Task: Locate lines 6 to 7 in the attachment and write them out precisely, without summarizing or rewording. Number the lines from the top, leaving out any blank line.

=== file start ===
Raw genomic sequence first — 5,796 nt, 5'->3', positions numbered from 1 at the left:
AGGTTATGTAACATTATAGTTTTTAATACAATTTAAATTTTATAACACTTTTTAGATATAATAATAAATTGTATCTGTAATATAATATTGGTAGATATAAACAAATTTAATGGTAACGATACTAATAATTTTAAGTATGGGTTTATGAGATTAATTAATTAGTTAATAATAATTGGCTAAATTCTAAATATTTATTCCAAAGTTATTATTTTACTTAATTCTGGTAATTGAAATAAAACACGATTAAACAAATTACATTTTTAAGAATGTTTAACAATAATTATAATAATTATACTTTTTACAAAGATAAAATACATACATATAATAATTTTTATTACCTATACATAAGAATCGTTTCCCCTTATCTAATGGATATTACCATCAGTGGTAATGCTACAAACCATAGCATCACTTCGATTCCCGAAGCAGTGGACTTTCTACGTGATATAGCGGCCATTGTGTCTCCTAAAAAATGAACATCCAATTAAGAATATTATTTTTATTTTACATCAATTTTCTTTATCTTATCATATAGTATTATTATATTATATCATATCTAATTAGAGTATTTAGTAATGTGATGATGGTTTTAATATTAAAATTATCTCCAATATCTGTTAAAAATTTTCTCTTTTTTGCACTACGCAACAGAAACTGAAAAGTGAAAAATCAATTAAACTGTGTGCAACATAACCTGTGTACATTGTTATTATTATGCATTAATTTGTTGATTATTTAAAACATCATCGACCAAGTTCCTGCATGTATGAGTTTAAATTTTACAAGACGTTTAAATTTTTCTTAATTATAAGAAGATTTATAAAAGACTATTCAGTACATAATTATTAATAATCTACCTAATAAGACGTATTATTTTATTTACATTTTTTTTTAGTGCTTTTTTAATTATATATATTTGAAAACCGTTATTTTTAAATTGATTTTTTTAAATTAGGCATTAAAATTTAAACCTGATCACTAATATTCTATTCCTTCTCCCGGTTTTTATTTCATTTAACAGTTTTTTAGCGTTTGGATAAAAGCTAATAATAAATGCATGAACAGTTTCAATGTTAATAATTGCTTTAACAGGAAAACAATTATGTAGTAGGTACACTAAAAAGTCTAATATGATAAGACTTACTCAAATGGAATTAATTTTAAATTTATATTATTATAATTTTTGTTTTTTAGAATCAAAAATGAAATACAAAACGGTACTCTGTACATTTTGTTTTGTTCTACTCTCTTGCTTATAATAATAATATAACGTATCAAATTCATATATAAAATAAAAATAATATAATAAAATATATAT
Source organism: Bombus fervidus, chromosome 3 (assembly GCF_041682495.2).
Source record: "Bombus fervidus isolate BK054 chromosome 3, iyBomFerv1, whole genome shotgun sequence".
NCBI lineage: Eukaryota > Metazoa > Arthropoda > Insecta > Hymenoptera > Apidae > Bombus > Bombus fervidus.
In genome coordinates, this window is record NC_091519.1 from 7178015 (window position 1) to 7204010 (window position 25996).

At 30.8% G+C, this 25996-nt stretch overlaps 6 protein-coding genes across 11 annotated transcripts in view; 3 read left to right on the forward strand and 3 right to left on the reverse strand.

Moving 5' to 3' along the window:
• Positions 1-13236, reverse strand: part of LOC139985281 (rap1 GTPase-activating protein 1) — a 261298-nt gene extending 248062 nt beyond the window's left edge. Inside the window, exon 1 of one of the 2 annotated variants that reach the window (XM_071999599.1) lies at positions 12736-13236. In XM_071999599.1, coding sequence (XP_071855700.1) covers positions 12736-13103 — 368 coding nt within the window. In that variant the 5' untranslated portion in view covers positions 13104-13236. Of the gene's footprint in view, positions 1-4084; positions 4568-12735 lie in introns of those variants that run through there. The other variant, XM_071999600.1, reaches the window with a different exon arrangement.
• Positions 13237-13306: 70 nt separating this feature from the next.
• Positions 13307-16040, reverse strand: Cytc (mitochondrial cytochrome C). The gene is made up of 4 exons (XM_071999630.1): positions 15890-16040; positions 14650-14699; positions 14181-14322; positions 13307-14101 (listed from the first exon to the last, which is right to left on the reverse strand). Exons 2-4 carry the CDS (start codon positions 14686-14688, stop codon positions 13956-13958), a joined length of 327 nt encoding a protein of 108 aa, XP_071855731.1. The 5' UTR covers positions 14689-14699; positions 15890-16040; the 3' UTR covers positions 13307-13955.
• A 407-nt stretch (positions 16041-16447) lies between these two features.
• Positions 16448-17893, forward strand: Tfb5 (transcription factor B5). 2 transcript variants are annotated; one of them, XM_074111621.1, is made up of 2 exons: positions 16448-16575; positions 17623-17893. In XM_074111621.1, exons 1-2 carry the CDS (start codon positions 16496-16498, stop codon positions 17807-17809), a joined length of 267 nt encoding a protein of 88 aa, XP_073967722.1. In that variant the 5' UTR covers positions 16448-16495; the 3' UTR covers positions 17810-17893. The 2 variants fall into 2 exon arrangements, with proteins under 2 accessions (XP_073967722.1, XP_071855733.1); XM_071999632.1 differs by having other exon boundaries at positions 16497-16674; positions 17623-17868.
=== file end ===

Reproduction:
In genome coordinates, this window is record NC_091519.1 from 7178015 (window position 1) to 7204010 (window position 25996).

At 30.8% G+C, this 25996-nt stretch overlaps 6 protein-coding genes across 11 annotated transcripts in view; 3 read left to right on the forward strand and 3 right to left on the reverse strand.